Crowley speaks at film’s advance screening
Jenn Metz | Friday, January 15, 2010
John Crowley and Dr. Kasturi Haldar introduced Thursday night’s advance screening of “Extraordinary Measures” with words of hope about the fight against rare and under-researched diseases.
Crowley, a 1992 Notre Dame Law School alumnus, and his family are the inspiration of the film starring Brendan Fraser and Harrison Ford. The two youngest Crowley children, Megan, 13, and Patrick, 11, suffer from Pompe disease, a rare neuromuscular disorder.
Haldar, the director of Notre Dame’s Center for Rare and Neglected Diseases, described the film as “the amazing story of the amazing success they’ve had at fighting back this disease and keeping their children alive.”
Crowley’s wife Aileen accompanied him to the screening. Haldar praised the couple for their “remarkable value of life.”
“In comparison, the rest of us have a very poor understanding of it because we take it so much for granted,” she said.
Crowley talked about valuing life in his remarks, sharing vignettes from his soon-to-be-released memoir titled “Chasing Miracles: The Crowley Family Journey of Strength, Hope and Joy,” that he co-authored with Aileen.
“Ours is not a sad and heavy life,” Crowley said, noting the film captures the spirit of the family “incredibly well.”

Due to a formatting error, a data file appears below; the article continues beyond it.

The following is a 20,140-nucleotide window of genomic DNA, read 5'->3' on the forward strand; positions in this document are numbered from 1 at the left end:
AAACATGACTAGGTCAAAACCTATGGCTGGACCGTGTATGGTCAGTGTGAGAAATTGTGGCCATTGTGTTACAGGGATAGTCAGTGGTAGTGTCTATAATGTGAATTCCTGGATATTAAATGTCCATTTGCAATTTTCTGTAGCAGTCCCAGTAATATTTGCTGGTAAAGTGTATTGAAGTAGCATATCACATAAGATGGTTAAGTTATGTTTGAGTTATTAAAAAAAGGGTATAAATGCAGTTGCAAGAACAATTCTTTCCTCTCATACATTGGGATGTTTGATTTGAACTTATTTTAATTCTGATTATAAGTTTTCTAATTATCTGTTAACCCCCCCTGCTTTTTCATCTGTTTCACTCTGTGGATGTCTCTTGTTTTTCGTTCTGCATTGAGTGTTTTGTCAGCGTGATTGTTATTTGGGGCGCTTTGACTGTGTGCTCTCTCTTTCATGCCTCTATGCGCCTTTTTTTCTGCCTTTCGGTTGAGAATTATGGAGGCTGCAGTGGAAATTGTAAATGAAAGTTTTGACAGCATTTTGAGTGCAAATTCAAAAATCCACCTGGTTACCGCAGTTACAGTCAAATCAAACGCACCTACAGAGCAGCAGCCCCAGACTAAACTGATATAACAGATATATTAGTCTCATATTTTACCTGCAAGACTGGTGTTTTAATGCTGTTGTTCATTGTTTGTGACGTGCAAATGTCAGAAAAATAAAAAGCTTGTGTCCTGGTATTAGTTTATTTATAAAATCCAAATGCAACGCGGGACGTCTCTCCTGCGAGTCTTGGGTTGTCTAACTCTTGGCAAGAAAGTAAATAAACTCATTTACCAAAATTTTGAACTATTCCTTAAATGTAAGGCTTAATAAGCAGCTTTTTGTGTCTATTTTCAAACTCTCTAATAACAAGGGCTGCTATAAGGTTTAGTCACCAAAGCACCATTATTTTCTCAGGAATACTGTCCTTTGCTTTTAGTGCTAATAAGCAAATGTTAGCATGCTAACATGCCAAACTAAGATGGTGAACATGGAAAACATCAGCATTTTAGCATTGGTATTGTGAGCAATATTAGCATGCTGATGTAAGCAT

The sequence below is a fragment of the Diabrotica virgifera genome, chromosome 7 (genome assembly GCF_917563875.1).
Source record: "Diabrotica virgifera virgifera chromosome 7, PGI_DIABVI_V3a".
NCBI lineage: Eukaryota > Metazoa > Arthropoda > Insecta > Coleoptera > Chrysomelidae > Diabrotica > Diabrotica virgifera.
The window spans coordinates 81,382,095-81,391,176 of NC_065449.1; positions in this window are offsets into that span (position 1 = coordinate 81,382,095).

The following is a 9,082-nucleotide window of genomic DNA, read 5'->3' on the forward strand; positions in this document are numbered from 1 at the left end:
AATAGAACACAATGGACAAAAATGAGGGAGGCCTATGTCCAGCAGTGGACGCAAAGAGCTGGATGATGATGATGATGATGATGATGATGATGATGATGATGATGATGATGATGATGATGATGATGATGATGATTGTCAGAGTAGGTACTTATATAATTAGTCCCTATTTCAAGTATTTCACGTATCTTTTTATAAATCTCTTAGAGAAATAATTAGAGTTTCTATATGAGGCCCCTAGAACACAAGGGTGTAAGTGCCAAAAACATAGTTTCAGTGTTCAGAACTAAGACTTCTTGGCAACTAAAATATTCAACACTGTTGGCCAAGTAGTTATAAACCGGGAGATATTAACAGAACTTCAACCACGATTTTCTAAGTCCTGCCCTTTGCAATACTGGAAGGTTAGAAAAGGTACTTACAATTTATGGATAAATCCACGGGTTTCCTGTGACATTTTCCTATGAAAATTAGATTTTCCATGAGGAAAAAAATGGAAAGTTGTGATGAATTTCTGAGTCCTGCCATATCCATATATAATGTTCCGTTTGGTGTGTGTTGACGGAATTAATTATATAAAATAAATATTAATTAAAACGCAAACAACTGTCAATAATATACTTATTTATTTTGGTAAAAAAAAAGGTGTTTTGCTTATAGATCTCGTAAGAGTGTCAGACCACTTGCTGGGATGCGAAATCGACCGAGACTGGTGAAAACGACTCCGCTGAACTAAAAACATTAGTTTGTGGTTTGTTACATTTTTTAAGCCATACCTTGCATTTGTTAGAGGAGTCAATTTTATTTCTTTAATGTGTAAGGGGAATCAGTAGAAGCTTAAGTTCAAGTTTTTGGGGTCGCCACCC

He said if there was anything the family learned from the film, it was about chasing miracles.
“For us, chasing miracles has a double meaning,” Crowley said. “Yeah, it’s about chasing the miracle and the cure and the treatments to extend and enhance people’s lives, but it’s more than that, and this took a while for us, it took while for me, to realize that the kids are a miracle, that life is a miracle.”
He said he hopes the audience takes away from the film that life is not about what happens but how one lives and how one responds.
The Crowleys’ lessons in strength, hope and joy came mostly from their three children.
“We’ve learned more from them than we’ve ever taught them,” Crowley said.
The three vignettes reflected those themes and described the children’s resilience and determination and how the battle against rare and untreatable disease is bigger than any one person.
The largest section in the book, however, is about joy, Crowley said.
“We learn to live life every day,” he said, and the family has come to value spending time with each other and not feeling sorry for themselves.
Both speakers addressed the devastation in Haiti following this week’s earthquake, and Haldar asked for a moment of reflection and prayerfor the country and for the Notre Dame Haiti program in its battle with disease there.
The two Thursday evening screenings of “Extraordinary Measures” at the Browning Cinema in the DeBartolo Performing Arts Center were sold out.